The decline of manufacturing wasn’t kind to DUNDEE, but regeneration is very much the buzzword today. The city’s heyday was in the 1800s, when its train and harbour links made it a major centre for shipbuilding, whaling and the manufacture of jute, the world’s most important vegetable fibre after cotton. However, this, along with jam and journalism – the three Js which famously defined the city – has all but disappeared. Only local publishing giant D.C. Thomson, publisher of the ever-popular Beano and Dandy, among other publications, still play a meaningful role in the city.
Immediately west of the city centre, High Street becomes Nethergate and passes into what has been dubbed, with some justification, Dundee’s “Cultural Quarter”. As well as the university and the highly respected Rep Theatre, the area is also home to the best concentration of pubs and cafés in the city.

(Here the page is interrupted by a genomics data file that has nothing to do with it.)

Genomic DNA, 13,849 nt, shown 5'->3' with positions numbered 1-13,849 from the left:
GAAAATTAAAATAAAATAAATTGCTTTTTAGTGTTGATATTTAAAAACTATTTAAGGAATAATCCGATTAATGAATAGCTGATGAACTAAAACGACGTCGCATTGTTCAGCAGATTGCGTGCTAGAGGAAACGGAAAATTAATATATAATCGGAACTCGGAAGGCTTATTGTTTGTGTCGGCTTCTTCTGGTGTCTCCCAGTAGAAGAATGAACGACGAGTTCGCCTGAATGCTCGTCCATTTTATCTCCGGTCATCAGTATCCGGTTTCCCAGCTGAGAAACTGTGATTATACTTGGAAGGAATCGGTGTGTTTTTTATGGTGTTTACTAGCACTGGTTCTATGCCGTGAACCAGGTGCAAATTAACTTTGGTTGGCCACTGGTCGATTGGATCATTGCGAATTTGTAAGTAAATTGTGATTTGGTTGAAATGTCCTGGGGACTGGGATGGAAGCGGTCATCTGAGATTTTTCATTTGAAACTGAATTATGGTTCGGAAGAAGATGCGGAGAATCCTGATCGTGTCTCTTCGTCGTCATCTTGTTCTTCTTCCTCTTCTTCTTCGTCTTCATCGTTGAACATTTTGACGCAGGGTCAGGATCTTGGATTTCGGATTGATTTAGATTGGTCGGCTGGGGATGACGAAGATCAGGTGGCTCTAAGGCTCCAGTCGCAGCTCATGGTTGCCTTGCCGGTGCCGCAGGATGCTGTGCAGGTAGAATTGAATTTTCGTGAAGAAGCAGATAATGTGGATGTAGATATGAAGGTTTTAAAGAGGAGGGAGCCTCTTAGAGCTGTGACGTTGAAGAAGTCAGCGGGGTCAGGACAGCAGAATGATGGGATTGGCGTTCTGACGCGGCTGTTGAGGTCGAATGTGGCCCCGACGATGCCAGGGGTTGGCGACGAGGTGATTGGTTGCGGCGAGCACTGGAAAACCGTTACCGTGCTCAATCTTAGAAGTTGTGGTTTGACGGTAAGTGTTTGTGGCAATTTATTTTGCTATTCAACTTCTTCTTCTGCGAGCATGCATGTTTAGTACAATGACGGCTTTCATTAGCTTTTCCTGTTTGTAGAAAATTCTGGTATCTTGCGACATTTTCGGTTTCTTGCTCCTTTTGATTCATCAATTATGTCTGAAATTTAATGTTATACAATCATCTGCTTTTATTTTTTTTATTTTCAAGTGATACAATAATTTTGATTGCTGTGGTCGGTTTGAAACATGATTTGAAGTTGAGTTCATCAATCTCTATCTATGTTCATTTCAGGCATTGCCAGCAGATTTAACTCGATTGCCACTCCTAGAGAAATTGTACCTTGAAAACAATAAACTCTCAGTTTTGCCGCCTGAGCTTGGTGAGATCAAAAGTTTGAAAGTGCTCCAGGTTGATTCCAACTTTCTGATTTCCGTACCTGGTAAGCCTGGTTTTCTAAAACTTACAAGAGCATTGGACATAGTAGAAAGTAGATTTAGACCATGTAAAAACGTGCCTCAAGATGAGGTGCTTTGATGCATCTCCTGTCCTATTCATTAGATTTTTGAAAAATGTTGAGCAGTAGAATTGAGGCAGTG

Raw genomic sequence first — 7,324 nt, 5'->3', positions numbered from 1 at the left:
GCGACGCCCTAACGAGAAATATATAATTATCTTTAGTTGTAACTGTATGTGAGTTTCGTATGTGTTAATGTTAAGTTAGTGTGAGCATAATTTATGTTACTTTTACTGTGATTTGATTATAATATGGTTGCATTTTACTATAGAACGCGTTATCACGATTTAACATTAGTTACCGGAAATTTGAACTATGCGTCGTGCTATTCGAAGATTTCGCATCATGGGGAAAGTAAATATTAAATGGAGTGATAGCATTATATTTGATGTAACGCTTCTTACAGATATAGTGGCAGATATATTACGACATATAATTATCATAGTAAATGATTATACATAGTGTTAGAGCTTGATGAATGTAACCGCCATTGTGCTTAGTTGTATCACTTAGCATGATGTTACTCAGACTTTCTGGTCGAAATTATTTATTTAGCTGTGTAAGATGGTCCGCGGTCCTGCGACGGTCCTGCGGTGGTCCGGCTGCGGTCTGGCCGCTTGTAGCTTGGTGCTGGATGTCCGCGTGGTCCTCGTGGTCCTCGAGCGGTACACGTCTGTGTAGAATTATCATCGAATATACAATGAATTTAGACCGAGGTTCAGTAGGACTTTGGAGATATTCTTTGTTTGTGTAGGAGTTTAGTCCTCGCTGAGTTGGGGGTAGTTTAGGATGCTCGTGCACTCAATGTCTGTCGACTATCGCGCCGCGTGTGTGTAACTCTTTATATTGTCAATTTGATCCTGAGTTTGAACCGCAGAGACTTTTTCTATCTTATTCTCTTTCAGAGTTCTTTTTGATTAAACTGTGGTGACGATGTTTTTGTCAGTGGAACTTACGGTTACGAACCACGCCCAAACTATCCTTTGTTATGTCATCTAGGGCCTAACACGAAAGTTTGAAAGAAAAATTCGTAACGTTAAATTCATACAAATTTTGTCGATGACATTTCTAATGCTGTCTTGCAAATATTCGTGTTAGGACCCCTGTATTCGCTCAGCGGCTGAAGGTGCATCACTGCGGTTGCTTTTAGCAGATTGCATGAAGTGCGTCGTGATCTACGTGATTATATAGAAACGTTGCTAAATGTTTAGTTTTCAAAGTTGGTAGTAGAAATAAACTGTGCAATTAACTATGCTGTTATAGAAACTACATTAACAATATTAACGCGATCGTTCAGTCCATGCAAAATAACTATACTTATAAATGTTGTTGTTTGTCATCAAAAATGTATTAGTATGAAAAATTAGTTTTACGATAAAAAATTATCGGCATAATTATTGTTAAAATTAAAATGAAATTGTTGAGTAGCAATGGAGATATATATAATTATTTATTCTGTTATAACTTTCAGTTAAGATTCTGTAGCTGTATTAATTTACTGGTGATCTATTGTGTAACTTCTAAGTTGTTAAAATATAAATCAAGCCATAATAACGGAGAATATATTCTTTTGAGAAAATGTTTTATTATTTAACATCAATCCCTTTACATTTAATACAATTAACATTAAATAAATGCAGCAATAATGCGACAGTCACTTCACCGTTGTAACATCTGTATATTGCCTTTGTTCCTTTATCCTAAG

The hip and exciting DCA, or Dundee Contemporary Arts, is a stunningly designed five-floor complex which incorporates galleries, a print studio, a classy design shop and an airy café-bar. The centre, opened in 1999, was designed by Richard Murphy, who converted an old brick garage and car showroom into an inspiring new space, given energy and confidence by its bright, sleek interior and distinctive ship-like exterior. It’s worth visiting for the stimulating temporary and touring exhibitions of contemporary art, as well as an eclectic programme of art-house films and cult classics.